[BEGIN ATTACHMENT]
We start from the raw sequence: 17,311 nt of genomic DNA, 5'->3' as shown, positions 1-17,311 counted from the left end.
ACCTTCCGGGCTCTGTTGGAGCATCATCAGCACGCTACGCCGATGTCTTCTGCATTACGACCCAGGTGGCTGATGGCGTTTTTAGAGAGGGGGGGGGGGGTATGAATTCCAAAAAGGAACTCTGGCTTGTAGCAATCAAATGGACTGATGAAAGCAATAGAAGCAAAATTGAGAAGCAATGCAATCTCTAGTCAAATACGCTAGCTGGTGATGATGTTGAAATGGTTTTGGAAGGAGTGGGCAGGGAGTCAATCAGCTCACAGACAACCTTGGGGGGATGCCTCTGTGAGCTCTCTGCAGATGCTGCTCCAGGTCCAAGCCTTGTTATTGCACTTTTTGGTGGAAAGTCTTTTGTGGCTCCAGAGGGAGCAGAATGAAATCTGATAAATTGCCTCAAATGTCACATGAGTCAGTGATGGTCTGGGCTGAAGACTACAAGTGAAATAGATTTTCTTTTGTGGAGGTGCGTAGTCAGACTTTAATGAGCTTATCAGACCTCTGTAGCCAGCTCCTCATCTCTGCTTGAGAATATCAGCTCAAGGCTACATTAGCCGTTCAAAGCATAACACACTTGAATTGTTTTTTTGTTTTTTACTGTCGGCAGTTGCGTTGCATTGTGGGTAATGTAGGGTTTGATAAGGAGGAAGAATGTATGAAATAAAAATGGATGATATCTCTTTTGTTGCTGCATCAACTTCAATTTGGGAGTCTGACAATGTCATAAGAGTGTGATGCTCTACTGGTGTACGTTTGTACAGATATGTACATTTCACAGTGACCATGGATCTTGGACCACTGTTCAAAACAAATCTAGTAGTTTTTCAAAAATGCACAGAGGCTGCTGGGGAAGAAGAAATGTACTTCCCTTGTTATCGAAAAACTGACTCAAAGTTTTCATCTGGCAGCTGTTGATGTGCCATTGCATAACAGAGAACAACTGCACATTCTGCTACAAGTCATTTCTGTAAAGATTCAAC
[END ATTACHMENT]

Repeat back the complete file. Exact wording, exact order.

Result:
We start from the raw sequence: 17,311 nt of genomic DNA, 5'->3' as shown, positions 1-17,311 counted from the left end.
ACCTTCCGGGCTCTGTTGGAGCATCATCAGCACGCTACGCCGATGTCTTCTGCATTACGACCCAGGTGGCTGATGGCGTTTTTAGAGAGGGGGGGGGGGGTATGAATTCCAAAAAGGAACTCTGGCTTGTAGCAATCAAATGGACTGATGAAAGCAATAGAAGCAAAATTGAGAAGCAATGCAATCTCTAGTCAAATACGCTAGCTGGTGATGATGTTGAAATGGTTTTGGAAGGAGTGGGCAGGGAGTCAATCAGCTCACAGACAACCTTGGGGGGATGCCTCTGTGAGCTCTCTGCAGATGCTGCTCCAGGTCCAAGCCTTGTTATTGCACTTTTTGGTGGAAAGTCTTTTGTGGCTCCAGAGGGAGCAGAATGAAATCTGATAAATTGCCTCAAATGTCACATGAGTCAGTGATGGTCTGGGCTGAAGACTACAAGTGAAATAGATTTTCTTTTGTGGAGGTGCGTAGTCAGACTTTAATGAGCTTATCAGACCTCTGTAGCCAGCTCCTCATCTCTGCTTGAGAATATCAGCTCAAGGCTACATTAGCCGTTCAAAGCATAACACACTTGAATTGTTTTTTTGTTTTTTACTGTCGGCAGTTGCGTTGCATTGTGGGTAATGTAGGGTTTGATAAGGAGGAAGAATGTATGAAATAAAAATGGATGATATCTCTTTTGTTGCTGCATCAACTTCAATTTGGGAGTCTGACAATGTCATAAGAGTGTGATGCTCTACTGGTGTACGTTTGTACAGATATGTACATTTCACAGTGACCATGGATCTTGGACCACTGTTCAAAACAAATCTAGTAGTTTTTCAAAAATGCACAGAGGCTGCTGGGGAAGAAGAAATGTACTTCCCTTGTTATCGAAAAACTGACTCAAAGTTTTCATCTGGCAGCTGTTGATGTGCCATTGCATAACAGAGAACAACTGCACATTCTGCTACAAGTCATTTCTGTAAAGATTCAAC